This is college commencement season for many people, myself included. I was supposed to be (finally) crossing the stage to receive my Bachelor of Arts in Psychology, with Forensic Focus. It was such a long time in coming because right out of high school, I attended for two full years, then stopped. I didn’t drop out. I didn’t flunk out. I never saw it as quitting. I simply chose not to return.
Fast forward twenty-three years when I, along with millions of other Americans, was let go from my job and found myself unemployed, and seemingly unemployable. So I, like so many other Americans, decided it was time to get my degree. I applied to the local college taking courses in Crime Scene Technology, and spent the next two years doing that, even when I did eventually find a job. Three straight semesters with a 4.0 GPA. I was on a roll and nobody was going to stop me.
Nobody did. Unfortunately, our circumstances changed and we ended up moving away from the area and again, I had to stop attending. A few years later, it was bothering me that I had put in so much time and effort and still had nothing to show for it. Nothing of substance, anyway. So after discussing things with my husband, I decided to combine the studies I had done to that point and applied for a Psychology program with a focus on Forensics in an online program.
So after another few years, give or take, I reached my last semester. I had pulled off a 4.0 through a great deal of hard work, and was awarded the Outstanding Student in the BA Psychology program along with another 29 students who also completed with a 4.0 GPA. I finished my degree 30 years after graduating high school, a somewhat fitting end to a long educational career. And today was going to be my walk (strut) across the stage. Only it didn’t happen.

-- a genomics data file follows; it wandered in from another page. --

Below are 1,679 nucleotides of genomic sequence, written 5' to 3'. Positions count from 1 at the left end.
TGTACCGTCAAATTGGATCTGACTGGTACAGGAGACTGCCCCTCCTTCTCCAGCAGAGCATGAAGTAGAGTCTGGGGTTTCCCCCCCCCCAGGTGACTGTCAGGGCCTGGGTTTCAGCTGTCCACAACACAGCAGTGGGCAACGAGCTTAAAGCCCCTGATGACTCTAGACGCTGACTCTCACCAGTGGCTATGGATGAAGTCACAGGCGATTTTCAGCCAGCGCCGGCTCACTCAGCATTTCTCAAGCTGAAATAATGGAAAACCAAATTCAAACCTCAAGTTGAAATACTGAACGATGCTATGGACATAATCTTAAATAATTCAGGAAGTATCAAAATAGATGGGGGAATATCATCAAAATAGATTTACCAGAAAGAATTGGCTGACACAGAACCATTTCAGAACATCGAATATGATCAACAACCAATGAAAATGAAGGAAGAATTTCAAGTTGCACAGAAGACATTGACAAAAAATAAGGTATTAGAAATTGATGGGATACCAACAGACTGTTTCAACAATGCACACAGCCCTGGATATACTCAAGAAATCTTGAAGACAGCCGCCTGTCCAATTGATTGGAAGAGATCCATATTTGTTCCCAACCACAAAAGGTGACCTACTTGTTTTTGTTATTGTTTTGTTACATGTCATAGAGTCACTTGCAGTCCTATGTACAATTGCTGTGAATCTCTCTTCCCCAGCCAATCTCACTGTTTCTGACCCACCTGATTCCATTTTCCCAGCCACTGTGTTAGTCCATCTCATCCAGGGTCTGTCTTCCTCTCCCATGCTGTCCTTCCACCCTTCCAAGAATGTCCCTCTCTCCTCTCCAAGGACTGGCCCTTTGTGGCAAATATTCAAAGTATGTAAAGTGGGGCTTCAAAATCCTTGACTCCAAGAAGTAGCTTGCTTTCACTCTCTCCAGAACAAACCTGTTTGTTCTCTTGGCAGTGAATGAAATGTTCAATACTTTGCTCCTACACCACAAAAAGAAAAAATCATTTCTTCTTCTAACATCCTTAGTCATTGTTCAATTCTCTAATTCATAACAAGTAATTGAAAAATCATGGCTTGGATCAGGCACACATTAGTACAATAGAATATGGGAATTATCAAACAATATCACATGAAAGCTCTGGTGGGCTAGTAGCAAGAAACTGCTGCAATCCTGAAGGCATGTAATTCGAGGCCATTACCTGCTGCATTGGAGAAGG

Somehow it just didn’t seem as important today as it had been a few months ago. I wanted to make my husband proud, because he was my biggest supporter throughout the whole thing. He would give me pep talks when I felt too darned old to be in school. He would make me omelettes for breakfast or grilled cheese sandwiches for lunch when I was neck-deep in a Sociology project or racking my brain trying to understand Statistics two semesters in a row.
So instead of walking to the podium and receiving my diploma, I sat in my bedroom, iPad in hand, and listened to name after name after name being called to receive their diplomas. There were so many graduates (I couldn’t begin to tell you how many) that I eventually got bored and ended up missing my name being called (assuming it was called, because I’m honestly not sure how that works). The only saving grace is that I didn’t put on my cap and gown like I had been contemplating. How embarrassing would that have been??
When all is said and done, however, the commencement ceremony itself is unimportant. I earned the degree (and believe me, I earned it. Motivation is entirely different going back to school later in life; it wasn’t enough to pass, I needed to get straight As.) Sadly, I’ll never have the distinction of Summa Cum Laude, though. Having transferred in so many credits, I was about 2 or 3 courses shy of meeting the minimum credits to qualify. Again, unimportant. I know what I know and I’m proud of it, with or without the official accolade.
I know my greatest fan was watching today and I’ve no doubt he was paying attention when they called my name. And that’s all that really matters to me…
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